Kenya's government has banned opposition rallies and dismissed calls for new elections, days after voters rejected a new constitution.
The opposition has called for a fresh round of elections
Vice-President Moody Awori said demonstrations supporting calls for elections would be seen as a "threat to national security".
His warning follows Saturday's rally in the capital Nairobi celebrating the victory of the referendum "No" vote.
The opposition had said the draft gave too many powers to the president.
Mr Awori said in a statement that opposition calls for nationwide protests were "inappropriate".
He said the rejection of the constitutional reforms were not grounds for new elections.
"The government considers these calls for nationwide rallies inappropriate and a threat to national security," he said.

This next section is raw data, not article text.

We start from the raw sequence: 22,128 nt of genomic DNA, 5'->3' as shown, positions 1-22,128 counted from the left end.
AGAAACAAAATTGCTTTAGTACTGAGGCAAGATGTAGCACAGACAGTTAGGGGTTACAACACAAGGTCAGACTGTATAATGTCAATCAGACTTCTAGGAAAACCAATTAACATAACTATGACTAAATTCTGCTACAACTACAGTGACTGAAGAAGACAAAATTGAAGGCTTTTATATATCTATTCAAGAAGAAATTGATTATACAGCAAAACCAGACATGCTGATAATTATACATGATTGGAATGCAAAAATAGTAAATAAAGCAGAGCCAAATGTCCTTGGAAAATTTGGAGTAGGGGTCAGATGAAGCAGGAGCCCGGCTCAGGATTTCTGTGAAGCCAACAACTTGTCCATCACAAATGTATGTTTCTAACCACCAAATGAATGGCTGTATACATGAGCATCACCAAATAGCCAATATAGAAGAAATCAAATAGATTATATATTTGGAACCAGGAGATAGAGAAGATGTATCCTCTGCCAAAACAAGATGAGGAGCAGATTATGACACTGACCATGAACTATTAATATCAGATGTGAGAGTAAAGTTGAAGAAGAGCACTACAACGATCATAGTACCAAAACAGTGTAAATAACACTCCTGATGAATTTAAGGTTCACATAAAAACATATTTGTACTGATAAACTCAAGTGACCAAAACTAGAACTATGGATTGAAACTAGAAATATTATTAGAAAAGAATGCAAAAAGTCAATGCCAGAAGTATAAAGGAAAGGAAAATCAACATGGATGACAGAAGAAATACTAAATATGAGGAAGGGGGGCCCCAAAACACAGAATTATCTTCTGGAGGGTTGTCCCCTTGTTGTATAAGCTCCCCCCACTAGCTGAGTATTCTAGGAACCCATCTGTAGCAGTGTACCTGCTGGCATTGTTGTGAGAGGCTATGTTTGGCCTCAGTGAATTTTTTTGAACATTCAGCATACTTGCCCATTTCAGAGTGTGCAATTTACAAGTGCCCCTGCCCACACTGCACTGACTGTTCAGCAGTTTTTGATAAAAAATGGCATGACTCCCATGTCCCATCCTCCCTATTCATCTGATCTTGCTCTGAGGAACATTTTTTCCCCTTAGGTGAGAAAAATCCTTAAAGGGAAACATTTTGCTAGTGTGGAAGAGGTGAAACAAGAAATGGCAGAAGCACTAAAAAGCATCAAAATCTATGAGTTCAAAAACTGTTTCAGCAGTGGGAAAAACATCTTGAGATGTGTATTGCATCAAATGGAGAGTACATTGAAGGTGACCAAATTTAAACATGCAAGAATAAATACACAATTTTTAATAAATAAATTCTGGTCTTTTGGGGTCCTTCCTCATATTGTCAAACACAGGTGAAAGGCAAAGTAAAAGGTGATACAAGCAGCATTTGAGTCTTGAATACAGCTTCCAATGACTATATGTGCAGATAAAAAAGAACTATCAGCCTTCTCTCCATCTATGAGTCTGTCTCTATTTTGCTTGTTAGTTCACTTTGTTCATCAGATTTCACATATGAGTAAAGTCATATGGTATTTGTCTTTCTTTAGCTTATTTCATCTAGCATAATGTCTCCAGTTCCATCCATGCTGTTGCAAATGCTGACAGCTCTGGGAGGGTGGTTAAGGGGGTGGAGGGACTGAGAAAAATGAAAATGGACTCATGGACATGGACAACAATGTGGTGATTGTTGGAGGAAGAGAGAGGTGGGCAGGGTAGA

"Accordingly, the government will not allow the planned rallies and [citizens] are cautioned not to attend the meetings," he said.
Tens of thousands of people attended the opposition rally in Nairobi.
Correspondents say many Kenyans used the referendum to protest against what they see as President Mwai Kibaki's poor performance since he was elected three years ago.
The president, who had led the "Yes" campaign, dismissed his entire cabinet in the wake of the referendum defeat.
But he has refused to dissolve parliament, saying the referendum was not a no-confidence vote.
Some campaigning during the referendum was marred by violence.
But by banning such expressions of dissatisfaction, the BBC's Adam Mynott in Nairobi says the fear is that Mr Kibaki will further alienate large sections of the population.